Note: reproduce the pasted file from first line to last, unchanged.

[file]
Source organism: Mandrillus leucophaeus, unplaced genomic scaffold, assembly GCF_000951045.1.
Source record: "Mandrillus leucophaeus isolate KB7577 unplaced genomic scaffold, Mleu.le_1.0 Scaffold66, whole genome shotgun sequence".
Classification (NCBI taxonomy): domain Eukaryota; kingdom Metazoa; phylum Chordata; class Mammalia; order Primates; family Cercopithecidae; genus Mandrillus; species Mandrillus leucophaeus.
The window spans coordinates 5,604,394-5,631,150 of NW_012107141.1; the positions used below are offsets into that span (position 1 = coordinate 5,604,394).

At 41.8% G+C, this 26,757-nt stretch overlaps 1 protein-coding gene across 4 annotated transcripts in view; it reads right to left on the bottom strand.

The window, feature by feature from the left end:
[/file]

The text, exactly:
Source organism: Mandrillus leucophaeus, unplaced genomic scaffold, assembly GCF_000951045.1.
Source record: "Mandrillus leucophaeus isolate KB7577 unplaced genomic scaffold, Mleu.le_1.0 Scaffold66, whole genome shotgun sequence".
Classification (NCBI taxonomy): domain Eukaryota; kingdom Metazoa; phylum Chordata; class Mammalia; order Primates; family Cercopithecidae; genus Mandrillus; species Mandrillus leucophaeus.
The window spans coordinates 5,604,394-5,631,150 of NW_012107141.1; the positions used below are offsets into that span (position 1 = coordinate 5,604,394).

At 41.8% G+C, this 26,757-nt stretch overlaps 1 protein-coding gene across 4 annotated transcripts in view; it reads right to left on the bottom strand.

The window, feature by feature from the left end: